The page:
- Associated Press - Friday, October 28, 2016

LOS ANGELES (AP) - The Latest on California storms (all times local):

3:20 p.m.

Yosemite National Park is closing roads due to major storms in the area.

The park has closed Tioga Road, which tops 9,000 feet, because driving conditions deteriorated Friday.

Glacier Point Road, which rises to 8,000 is set to close at 5 p.m. Saturday.

Both roads usually close for the winter months.

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1:40 p.m.

Yosemite National Park says it will close two roads as major storms approach the area.

Officials plan to close Tioga Road and Glacier Point Road on Saturday afternoon until further notice.

Tioga Road typically closes each fall and remains closed throughout the winter, reopening when weather and road conditions permit in the spring.

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12:10 p.m.

The National Weather Service has issued an urban and small stream flood advisory for central San Joaquin County and Stanislaus County due to heavy rain in Central California.

The advisory will expire at midafternoon Friday.

In Southern California, meanwhile, the weather service canceled all flash flood watches for the San Gabriel and San Bernardino mountains as the threat of heavy rain has rapidly diminished.

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11:20 a.m.

California homeless service providers are moving to help homeless people stay dry and find shelter as a series of storms moves through the state over the next several days.

In Santa Rosa and the North San Francisco Bay, hundreds of homeless people remain on the streets and in encampments, cars and abandoned buildings.

The Santa Rosa Press Democrat reported (https://bit.ly/2ePpbol ) Friday that the Homeless Services Center run by Catholic Charities of Santa Rosa will be open overnight and likely through the weekend if more rain hits the region.

But the group’s permit won’t allow it to begin full winter operations until Tuesday in west Santa Rosa, where 50 seasonal beds will be added.

Meanwhile, the workers will set up canopies and collect blankets, tarps, ponchos and warm clothes to be given to people in need.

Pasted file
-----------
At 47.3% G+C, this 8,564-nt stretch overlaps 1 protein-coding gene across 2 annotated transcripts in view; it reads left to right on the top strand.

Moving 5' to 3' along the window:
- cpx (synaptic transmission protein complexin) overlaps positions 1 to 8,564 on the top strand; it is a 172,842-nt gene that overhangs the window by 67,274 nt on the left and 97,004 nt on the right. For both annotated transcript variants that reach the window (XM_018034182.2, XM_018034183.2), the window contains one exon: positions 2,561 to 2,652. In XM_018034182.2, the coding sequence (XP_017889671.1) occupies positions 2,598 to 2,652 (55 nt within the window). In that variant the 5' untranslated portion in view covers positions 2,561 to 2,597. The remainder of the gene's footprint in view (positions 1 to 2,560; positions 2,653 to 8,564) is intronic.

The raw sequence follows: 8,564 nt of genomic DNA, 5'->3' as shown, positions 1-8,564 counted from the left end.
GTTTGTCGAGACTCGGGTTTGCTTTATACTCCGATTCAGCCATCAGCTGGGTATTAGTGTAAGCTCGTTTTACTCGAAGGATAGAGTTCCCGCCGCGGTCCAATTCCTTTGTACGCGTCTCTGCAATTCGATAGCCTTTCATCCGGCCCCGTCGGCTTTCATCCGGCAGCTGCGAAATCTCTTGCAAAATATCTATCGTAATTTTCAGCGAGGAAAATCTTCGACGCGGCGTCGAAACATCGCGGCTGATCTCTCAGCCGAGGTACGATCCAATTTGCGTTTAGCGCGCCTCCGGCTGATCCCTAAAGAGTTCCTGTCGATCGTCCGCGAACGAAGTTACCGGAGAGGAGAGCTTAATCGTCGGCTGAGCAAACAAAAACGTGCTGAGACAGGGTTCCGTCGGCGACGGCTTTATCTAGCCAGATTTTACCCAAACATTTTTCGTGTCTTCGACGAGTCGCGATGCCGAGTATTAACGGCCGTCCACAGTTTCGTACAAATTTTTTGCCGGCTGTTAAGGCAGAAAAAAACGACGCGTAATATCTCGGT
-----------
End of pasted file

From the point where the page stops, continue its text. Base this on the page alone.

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8:30 a.m.

The California Highway Patrol says a big rig crashed on the eastbound side of Oakland-San Francisco Bay Bridge before sunrise, leaking fuel and closing several lanes of traffic.

The driver was taken to a hospital with unknown injuries.

Authorities say about 100 gallons of fuel spilled on the highway, and it could take several hours to clean up the mess.

It was not immediately known if the rain contributed to the crash.

The next storm is expected Saturday night into Sunday.

7:20 a.m.

The first in a series of Pacific storms has been bringing rain in varied amounts to many parts of California.

The National Weather Service said Friday the very slow-moving system brought plenty of rain overnight to San Luis Obispo and Santa Barbara counties.

But parts of the Central Coast farther north have had lesser amounts, resulting in cancellation of a flash flood watch for the huge wildfire burn scar in the Big Sur region.

San Francisco Bay Area meteorologists report widespread precipitation with rainfall rates generally light.

The Los Angeles region is still awaiting significant rain after the system’s eastward progression stalled late Thursday, but flood watches are still posted for fire-scarred mountains.

In the interior, the National Weather Service reports locations in the southern Sierra Nevada north of Kings Canyon have had between half an inch and an inch of rain, while the west side of the San Joaquin Valley has collected nearly a half-inch.

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California is still substantially in a drought, but don’t call it parched.

A year ago almost the entire state was in severe, extreme or exceptional drought. But since then, enough rain has fallen that a chunk of northwestern California is now back to normal, and the worst levels of drought designation have retreated somewhat to the central and southern regions.

A storm moving into the state early Friday will be followed by more fronts during the weekend.

The National Weather Service said there would be potential for moderate to heavy rainfall and thunderstorms as the system tapped subtropical moisture and remnants of moisture from former Hurricane Seymour in the Pacific Ocean west of Baja California.

Other storms are expected to follow during the weekend, with potential for snow in sections of the Sierra Nevada, which normally stores a huge amount of the state’s water supply in the form of a winter snowpack that eventually runs off into major reservoirs.

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